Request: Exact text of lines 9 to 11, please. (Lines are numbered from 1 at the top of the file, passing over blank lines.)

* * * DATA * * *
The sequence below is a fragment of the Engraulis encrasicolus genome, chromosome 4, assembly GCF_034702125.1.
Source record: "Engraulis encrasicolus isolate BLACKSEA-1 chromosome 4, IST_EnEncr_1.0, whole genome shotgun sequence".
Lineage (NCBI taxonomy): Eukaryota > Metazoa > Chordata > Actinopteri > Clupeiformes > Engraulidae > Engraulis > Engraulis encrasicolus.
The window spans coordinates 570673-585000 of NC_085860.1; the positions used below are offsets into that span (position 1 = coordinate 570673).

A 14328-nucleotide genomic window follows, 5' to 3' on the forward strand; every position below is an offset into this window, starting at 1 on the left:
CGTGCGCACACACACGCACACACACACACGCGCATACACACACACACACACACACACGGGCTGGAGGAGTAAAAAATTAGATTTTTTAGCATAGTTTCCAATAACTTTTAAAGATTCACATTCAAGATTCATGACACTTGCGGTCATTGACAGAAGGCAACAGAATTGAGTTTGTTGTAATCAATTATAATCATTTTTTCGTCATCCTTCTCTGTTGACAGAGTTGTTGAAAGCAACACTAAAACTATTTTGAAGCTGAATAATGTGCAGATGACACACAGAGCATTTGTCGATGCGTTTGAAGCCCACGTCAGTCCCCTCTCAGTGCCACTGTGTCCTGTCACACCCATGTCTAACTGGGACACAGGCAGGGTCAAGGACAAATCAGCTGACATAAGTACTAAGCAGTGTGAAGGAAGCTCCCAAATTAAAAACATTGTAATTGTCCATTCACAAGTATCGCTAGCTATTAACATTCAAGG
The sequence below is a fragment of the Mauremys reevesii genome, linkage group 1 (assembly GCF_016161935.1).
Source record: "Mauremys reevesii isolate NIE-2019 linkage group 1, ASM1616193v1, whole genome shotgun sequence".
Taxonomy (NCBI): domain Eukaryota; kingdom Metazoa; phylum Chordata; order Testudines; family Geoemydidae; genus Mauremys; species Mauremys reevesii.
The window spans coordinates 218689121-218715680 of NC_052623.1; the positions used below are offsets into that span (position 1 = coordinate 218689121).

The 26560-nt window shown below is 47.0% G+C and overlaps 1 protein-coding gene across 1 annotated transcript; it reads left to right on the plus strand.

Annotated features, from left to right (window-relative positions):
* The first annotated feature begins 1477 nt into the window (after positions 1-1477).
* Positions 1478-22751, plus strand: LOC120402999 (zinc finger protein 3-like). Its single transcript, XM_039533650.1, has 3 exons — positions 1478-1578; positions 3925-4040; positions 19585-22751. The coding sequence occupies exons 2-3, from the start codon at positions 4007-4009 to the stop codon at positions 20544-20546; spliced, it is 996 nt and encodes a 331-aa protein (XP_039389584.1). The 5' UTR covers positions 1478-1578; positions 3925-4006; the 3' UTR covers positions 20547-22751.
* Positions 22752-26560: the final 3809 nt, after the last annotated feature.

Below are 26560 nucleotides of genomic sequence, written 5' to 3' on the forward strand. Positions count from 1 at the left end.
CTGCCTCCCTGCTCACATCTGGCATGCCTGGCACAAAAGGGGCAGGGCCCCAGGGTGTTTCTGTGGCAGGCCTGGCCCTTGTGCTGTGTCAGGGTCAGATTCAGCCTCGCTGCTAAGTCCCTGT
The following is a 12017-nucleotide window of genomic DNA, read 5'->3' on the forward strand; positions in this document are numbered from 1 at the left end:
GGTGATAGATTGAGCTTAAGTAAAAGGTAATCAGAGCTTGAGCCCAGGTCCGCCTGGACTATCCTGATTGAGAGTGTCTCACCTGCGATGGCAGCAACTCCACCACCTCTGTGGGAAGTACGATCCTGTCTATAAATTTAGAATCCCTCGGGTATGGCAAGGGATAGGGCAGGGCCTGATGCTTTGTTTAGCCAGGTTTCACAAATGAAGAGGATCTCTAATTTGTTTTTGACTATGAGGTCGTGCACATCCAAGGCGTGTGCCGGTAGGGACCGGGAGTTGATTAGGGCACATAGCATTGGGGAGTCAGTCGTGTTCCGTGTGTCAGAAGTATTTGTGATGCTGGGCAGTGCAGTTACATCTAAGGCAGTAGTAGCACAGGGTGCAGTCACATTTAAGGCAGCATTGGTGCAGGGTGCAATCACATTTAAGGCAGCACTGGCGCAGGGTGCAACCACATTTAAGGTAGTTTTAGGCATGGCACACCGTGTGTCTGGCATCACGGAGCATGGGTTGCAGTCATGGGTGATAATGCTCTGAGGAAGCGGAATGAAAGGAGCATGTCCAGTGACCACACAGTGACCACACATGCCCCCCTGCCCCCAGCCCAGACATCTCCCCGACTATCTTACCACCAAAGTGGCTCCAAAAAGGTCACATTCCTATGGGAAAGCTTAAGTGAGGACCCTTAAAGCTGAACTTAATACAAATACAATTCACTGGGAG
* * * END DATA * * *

Taxonomy (NCBI): domain Eukaryota; kingdom Metazoa; phylum Chordata; order Testudines; family Geoemydidae; genus Mauremys; species Mauremys reevesii.
The window spans coordinates 218689121-218715680 of NC_052623.1; the positions used below are offsets into that span (position 1 = coordinate 218689121).

The 26560-nt window shown below is 47.0% G+C and overlaps 1 protein-coding gene across 1 annotated transcript; it reads left to right on the plus strand.